This directory is one of my secret weapons! The information isn't
secret really but you'd be surprised how many people don't know
where to go, in particular for specialist and hard-to-find parts
Dealers are the obvious first port of call; although bargains can
sometimes be had in general antique shops, their merchandise is
frequently suspect in condition or authenticity and often overpriced.
Specialist dealers, who rely on repeat business, cannot afford to
be so lax. Swapmeets are another excellent source of plunder, as
is the National Vintage Communications Fair held twice yearly at
the National Exhibition Centre, Birmingham. Details of all these
are to be found within these pages.
For specialist military and avionics radio equipment the specialist
swapmeets devoted to these hobbies (aerojumbles and the like are
well worth visiting (read Flypast magazine for dates and
locations). Autojumbles are good for car radios and enamel signs
from the time when automotive garages were also wireless dealers,
whilst some interesting items also turn up at toy fairs (don't ask
me why but they do!). Your local paper and the specialist hobby
publications have details.
Don't be afraid to do some lateral thinking when you are trying
to source uncommon parts. The high voltage wire used in television
sets and some transmitters is readily available from electronics
parts supplier such as Maplin but it does of course look modern.
If you are seeking something that looks older, how about trying
auto ignition wire? Not the kind with carbon filament but the old-fashioned
type used in earlier cars up to the 1980s. This stuff was designed
to handle voltages of 15,000-plus without breaking down and you
might try car breakers, autojumbles, a long-established car repairer
(or marinas or airports where they do repairs). Rubber feet for
telephones... today's neoprene ones look too fresh and shiny? Then
what about the black rubber bumpers for protecting doors at your
local hardware shop? A good hardware store or a specialist furniture
shop is where you will find felt feet. They're just what you need
for the older type of wireless or to add to a telephone whose original
rubber feet have dried rock solid.
Ignore the fact that several of the dealers listed in the pages
which follow are in the USA, not in the British Isles. Apart from
the novelty of phoning, faxing or writing to the States, there's
no reason why you too shouldn't buy from the USA. They have a lot
of products not available here and often the price is still low,
even after accounting for the postage. Small shipments seldom attract
the attention of H.M. Customs, by the way, so don't worry about
having to pay duty. Most of the businesses mentioned accept British
credit cards, so you don't have the problem of getting hold of American
money, and if they don't, you can always buy dollar bills from your
bank and send these in a letter; it's a lot cheaper than buying
international money orders.
Another thing. Because the market is larger over there, many of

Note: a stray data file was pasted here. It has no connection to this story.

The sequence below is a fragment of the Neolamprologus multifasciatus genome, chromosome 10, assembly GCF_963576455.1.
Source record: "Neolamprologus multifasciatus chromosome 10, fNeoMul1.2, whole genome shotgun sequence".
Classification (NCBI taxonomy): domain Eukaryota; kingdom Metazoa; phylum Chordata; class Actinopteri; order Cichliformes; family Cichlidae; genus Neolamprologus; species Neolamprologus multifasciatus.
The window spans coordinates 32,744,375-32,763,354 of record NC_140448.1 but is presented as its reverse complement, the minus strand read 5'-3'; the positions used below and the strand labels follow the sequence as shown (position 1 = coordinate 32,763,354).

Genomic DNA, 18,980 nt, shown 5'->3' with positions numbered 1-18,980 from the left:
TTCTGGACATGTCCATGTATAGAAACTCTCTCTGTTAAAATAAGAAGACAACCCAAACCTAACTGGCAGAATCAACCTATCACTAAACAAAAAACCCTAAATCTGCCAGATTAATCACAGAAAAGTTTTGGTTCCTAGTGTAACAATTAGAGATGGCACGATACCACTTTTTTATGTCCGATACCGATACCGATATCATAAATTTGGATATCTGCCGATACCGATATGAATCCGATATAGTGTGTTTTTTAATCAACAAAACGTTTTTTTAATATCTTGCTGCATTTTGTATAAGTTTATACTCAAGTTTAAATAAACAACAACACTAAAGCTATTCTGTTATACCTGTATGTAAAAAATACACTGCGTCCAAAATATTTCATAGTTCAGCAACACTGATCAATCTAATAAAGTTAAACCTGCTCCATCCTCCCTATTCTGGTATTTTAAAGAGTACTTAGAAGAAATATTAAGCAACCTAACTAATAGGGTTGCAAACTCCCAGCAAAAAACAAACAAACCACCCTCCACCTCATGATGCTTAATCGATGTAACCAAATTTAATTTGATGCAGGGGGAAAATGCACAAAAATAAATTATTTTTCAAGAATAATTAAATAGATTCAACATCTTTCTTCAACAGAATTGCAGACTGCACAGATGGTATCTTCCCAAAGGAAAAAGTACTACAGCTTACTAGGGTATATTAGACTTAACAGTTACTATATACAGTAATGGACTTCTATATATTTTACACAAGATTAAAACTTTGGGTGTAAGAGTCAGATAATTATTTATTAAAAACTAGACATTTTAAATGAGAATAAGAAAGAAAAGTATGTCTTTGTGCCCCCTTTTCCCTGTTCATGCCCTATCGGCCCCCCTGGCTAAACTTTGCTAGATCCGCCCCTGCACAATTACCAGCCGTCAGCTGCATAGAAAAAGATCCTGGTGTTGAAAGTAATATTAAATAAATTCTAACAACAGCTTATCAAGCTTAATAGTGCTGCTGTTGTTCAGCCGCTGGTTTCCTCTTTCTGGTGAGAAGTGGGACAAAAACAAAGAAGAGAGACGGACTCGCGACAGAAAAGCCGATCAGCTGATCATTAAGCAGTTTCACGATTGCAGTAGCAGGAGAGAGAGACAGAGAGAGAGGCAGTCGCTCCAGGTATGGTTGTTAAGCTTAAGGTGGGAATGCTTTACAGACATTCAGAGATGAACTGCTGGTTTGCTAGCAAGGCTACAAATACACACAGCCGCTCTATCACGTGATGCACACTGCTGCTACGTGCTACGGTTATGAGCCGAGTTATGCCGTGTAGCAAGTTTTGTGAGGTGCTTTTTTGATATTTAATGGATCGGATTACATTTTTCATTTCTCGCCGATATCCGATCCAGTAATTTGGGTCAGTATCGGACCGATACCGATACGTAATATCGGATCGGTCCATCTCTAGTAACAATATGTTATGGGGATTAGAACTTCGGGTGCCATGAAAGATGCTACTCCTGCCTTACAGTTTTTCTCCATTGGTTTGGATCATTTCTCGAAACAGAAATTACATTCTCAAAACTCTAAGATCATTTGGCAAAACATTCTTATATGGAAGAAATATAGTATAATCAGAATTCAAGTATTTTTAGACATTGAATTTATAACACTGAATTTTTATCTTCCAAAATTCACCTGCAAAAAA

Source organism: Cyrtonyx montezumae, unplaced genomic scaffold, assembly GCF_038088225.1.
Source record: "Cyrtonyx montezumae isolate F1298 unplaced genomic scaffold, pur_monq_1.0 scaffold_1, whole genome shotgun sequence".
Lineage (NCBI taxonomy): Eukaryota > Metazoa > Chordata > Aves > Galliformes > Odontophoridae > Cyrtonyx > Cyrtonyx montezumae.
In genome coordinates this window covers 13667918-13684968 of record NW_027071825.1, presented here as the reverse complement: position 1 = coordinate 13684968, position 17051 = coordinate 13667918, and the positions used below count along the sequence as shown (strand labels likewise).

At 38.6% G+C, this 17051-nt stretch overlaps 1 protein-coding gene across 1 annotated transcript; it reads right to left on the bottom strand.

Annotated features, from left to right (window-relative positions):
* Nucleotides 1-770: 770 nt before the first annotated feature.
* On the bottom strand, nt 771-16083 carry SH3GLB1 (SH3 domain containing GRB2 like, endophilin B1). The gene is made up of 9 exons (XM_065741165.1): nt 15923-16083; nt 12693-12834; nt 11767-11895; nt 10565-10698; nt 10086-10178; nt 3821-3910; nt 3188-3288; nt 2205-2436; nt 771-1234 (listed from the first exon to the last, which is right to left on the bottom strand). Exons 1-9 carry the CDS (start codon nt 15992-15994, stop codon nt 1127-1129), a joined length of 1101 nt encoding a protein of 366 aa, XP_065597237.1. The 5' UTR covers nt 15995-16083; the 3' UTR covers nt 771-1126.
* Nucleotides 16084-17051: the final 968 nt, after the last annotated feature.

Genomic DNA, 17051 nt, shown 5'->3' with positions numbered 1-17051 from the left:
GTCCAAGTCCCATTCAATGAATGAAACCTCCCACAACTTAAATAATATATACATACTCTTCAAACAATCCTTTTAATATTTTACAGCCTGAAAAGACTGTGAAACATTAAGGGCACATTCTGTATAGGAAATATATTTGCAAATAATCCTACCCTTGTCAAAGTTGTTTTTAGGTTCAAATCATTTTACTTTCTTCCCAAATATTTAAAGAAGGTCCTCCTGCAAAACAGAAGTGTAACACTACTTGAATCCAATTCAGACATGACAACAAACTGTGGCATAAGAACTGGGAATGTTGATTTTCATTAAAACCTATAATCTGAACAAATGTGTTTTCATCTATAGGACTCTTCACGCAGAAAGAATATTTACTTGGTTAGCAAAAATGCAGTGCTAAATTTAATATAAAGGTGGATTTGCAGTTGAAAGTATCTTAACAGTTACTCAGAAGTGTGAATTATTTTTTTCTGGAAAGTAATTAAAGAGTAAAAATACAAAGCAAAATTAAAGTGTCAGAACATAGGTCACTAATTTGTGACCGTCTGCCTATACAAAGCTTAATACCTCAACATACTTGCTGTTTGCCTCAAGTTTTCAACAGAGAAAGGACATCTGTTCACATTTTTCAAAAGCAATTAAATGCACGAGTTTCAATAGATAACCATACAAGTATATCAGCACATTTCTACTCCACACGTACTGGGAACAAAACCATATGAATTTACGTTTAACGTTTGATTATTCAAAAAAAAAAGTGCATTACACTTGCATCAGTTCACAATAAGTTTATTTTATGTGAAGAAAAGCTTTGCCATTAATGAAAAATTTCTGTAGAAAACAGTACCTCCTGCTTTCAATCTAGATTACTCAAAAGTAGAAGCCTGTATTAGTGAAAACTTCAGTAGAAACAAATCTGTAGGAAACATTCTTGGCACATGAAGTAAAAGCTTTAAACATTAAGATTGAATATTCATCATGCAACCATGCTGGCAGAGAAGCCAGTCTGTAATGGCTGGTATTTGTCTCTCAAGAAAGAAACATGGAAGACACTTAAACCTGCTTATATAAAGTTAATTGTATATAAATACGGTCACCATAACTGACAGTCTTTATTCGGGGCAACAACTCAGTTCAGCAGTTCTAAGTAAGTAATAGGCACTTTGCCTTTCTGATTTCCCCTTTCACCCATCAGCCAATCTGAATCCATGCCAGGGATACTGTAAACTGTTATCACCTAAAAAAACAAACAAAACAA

the American dealers issue free or low-cost catalogues that are
a revelation to European eyes. These catalogues contain useful information
and are well worth requesting.
Lastly, there is a notion that dealers are parasites and genuine
collectors should not patronise them. Ah yes. The American author
Mark V. Stein has some very apt words on this subject.
He says: A word about dealers and dealer prices: expect to pay
a premium when purchasing from a dealer. The dealer offers you the
luxury of eliminating the time-consuming hunt through yard and estate
sales, flea markets, antique shows and the like. It is he who goes
through the trouble of rooting out those hard-to-find items—ones
you might not happen upon except after years of hunting yourself.
Dealers' inventories represent long hours and related expenses,
and so their prices must reflect those additional costs.
Do please note that inclusion in this list does not imply any endorsement
of the firms concerned. Please be understanding, too. It is inevitable
that this information will go out of date and there's not a thing
the publisher can do about that! New suppliers will come along,
others will change address or call it a day. Many of these traders
are in the business more for the love of it than just to make money;
if the latter was their aim, they'd probably be better advised to
put their money in the bank. What this means is that some businesses
go as suddenly as they come, and some of these firms may in fact
be part-time businesses working from home (so turning up unannounced
may not bring the welcome you might expect). This is also the reason
why some entries have only a telephone number or a P.O. Box number.
Even proper shops may have idiosyncratic opening times, so it's
always worth making a phone call before travelling long distances.
Finally, if you do find errors or omissions, please feel free to
write in with your corrections so the list can be updated. Write
to Steve Ostler at email@example.com
Internet sites on collecting in general
Auction sites, for obtaining old equipment, ephemera, other hardware
and so on